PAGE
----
Are any team tasks redundant? When the bank's executives asked themselves this question, they realized that they had retained far too many traditional meetings in their new hybrid model. By eliminating some and making others (like status updates) asynchronous, they increased productivity.

Could any tasks be automated or delegated to people outside the team? Bank managers realized: When it came to hybrid working, the answer was simply yes in many cases. Take, for example, the process of opening an account for a high-net-worth new customer: Before Corona, the assumption was that this required face-to-face meetings and signatures from the customer. Now, thanks to the novel process introduced during the pandemic, bankers and customers alike appreciate the ease of use and value of electronic signatures.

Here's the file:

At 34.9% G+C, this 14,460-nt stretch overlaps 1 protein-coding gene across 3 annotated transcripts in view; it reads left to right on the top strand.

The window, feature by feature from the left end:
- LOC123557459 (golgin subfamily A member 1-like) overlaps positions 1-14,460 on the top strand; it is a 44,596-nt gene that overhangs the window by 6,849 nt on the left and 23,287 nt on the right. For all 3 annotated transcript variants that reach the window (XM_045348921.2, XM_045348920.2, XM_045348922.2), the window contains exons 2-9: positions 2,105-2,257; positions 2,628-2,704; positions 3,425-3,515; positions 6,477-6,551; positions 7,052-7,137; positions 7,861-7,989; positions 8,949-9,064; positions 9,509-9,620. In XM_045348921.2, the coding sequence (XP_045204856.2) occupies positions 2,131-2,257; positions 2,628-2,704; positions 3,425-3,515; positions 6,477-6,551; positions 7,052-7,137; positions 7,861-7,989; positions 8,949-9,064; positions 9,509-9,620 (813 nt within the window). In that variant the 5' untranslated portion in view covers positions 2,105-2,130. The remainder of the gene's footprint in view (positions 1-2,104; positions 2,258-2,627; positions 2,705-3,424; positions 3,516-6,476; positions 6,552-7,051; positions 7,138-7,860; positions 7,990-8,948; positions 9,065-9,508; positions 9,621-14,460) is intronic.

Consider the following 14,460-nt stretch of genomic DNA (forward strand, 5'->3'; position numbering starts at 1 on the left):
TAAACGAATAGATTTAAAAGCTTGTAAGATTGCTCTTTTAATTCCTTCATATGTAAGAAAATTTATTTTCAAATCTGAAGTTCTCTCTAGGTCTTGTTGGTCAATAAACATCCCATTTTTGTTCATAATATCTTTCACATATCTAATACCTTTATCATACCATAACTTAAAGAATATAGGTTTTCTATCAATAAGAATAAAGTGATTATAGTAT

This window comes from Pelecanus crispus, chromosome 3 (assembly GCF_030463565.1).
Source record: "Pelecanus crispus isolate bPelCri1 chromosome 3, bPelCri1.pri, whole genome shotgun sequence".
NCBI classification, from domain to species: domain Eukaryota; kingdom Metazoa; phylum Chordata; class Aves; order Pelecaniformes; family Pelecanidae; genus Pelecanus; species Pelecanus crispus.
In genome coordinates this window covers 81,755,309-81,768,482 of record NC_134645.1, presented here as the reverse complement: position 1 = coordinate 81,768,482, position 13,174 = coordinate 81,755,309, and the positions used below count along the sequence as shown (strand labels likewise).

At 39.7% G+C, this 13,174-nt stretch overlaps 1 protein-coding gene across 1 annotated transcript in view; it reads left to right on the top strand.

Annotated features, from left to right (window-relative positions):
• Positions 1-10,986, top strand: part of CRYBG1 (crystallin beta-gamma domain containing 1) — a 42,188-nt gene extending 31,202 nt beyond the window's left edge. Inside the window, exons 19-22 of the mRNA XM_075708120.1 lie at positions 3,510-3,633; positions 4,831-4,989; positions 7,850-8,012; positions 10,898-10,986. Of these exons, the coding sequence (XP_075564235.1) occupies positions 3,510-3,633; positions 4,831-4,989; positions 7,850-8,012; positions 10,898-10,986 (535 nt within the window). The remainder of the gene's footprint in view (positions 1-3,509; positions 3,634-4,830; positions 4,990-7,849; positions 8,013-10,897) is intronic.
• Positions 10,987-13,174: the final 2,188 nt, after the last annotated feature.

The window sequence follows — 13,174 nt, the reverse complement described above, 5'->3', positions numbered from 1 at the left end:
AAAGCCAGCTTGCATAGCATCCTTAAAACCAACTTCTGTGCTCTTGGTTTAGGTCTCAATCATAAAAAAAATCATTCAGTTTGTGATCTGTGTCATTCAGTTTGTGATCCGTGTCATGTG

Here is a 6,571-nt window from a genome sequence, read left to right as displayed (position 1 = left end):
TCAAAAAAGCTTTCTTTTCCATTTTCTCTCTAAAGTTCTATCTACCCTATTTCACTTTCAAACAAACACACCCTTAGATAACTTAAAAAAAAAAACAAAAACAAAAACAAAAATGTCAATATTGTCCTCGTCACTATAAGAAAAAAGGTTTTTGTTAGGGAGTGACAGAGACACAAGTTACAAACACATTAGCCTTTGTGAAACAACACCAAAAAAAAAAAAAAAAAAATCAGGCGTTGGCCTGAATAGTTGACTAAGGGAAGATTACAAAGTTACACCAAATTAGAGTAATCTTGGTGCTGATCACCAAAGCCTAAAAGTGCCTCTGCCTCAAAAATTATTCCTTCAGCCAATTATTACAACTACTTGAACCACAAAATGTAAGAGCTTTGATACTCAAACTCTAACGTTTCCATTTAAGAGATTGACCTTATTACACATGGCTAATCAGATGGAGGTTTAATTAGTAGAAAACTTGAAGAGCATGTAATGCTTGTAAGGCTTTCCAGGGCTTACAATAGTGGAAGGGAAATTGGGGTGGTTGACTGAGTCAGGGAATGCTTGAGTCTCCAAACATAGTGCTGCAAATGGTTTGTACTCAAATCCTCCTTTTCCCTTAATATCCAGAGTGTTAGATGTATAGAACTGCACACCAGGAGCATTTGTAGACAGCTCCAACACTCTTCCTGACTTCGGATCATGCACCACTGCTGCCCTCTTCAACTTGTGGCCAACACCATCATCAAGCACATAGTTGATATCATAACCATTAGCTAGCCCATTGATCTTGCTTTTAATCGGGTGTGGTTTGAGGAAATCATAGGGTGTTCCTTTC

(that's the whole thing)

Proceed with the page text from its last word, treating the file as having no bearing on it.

Can we think of a new use for our workplace? Again, the answer was yes. To make their hybrid model a success, the bank's executives decided to modify the existing space to foster collaboration and creativity. They also invested more heavily in tools that enable employees to work collaboratively and effectively in their home offices.

4. Inclusion and fairness
Pay particular attention to issues of inclusion and fairness when developing hybrid operations, methods, and processes. This is critically important. After all, research shows that a sense of lack of fairness in the workplace can affect productivity, increase the risk of burnout, make collaboration difficult, and weaken employee retention.

In the past, when companies experimented with flexible work models, they typically allowed individual managers to manage the process on an ad hoc basis. This resulted in different departments and teams being granted varying degrees of flexibility and freedom. This inevitably led to accusations of unfairness. And, of course, many employees also had time- and location-dependent jobs that made hybrid working either impossible or allowed only suboptimal solutions. These workers often felt they were treated unfairly.
"When you look at tasks and activities, consider how the productivity factors central to them - energy, concentration, coordination and cooperation - are affected by changes in work organization."